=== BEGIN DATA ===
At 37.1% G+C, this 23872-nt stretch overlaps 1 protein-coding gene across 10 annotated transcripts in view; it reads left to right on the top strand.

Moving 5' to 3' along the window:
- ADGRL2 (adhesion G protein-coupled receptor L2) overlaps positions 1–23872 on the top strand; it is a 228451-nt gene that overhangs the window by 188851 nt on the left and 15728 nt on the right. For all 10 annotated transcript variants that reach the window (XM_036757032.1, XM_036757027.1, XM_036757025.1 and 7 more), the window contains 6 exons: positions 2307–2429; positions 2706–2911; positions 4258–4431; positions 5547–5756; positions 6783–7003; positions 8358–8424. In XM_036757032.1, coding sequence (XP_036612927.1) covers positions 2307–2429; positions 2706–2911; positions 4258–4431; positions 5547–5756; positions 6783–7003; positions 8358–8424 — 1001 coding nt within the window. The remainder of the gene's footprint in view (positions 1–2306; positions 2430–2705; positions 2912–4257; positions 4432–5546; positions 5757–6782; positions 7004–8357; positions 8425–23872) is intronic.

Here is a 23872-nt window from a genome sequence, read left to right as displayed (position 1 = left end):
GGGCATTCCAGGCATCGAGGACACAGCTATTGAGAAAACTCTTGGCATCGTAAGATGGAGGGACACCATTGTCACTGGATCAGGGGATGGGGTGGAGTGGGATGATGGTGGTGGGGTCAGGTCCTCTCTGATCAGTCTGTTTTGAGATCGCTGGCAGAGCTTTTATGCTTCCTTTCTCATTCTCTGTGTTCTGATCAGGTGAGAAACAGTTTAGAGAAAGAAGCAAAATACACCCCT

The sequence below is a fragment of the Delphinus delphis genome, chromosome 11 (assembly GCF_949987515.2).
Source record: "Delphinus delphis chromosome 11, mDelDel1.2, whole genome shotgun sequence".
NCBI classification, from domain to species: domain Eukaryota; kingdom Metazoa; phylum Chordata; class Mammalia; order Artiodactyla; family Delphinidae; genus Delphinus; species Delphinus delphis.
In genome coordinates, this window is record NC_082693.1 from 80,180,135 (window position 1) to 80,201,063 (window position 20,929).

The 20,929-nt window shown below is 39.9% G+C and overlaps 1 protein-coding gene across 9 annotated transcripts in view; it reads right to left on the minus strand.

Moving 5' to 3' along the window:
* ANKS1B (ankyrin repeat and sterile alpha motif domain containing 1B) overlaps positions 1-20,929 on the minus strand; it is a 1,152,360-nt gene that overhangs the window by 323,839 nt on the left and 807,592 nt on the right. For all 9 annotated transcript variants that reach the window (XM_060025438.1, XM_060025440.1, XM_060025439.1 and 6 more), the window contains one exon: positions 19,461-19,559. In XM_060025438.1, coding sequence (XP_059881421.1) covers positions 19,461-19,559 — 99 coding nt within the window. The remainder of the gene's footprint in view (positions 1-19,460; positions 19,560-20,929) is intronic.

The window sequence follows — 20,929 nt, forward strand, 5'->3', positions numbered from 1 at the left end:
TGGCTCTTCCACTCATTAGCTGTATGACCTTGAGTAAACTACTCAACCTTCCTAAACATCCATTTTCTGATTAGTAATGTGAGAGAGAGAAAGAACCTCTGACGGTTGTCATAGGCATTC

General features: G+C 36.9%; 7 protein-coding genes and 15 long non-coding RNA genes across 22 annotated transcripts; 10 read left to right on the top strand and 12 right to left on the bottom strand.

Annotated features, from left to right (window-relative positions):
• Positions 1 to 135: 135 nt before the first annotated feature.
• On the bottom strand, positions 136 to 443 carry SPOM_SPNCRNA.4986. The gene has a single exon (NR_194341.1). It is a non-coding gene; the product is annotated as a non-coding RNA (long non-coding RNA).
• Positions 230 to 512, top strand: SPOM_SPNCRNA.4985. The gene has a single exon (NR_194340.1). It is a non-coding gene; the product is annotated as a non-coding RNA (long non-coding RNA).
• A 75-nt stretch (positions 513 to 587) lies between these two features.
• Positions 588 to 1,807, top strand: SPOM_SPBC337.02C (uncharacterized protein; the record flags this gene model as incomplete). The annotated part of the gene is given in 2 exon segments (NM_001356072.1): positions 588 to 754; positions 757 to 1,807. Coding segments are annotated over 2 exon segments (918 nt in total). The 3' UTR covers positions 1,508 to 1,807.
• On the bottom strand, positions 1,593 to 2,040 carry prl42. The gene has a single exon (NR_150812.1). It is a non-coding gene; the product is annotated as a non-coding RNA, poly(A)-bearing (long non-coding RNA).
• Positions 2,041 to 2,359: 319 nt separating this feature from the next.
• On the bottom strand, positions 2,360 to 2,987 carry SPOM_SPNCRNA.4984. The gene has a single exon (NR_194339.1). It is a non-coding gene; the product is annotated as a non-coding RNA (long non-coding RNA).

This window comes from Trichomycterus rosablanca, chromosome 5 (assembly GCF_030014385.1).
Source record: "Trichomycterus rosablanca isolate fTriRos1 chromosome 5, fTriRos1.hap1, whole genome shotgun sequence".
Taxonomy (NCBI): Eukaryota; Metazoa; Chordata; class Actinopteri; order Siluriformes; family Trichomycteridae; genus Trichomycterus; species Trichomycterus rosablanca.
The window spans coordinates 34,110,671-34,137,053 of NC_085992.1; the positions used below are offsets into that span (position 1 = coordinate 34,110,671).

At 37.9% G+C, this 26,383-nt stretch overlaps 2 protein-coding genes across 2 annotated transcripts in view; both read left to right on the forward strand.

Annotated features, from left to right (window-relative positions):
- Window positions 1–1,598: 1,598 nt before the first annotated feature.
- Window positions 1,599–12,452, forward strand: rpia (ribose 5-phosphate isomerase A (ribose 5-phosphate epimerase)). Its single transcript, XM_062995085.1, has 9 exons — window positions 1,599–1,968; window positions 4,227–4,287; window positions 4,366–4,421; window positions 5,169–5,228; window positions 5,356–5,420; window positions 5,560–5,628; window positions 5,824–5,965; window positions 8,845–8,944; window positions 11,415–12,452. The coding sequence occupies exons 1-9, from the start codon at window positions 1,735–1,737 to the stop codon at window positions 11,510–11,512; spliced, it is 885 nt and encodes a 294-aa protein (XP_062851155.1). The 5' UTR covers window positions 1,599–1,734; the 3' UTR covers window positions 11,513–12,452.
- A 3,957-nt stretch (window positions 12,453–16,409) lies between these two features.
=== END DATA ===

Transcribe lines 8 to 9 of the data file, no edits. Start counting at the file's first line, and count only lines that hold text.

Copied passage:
NCBI classification, from domain to species: domain Eukaryota; kingdom Metazoa; phylum Chordata; class Mammalia; order Artiodactyla; family Delphinidae; genus Delphinus; species Delphinus delphis.
In genome coordinates, this window is record NC_082693.1 from 80,180,135 (window position 1) to 80,201,063 (window position 20,929).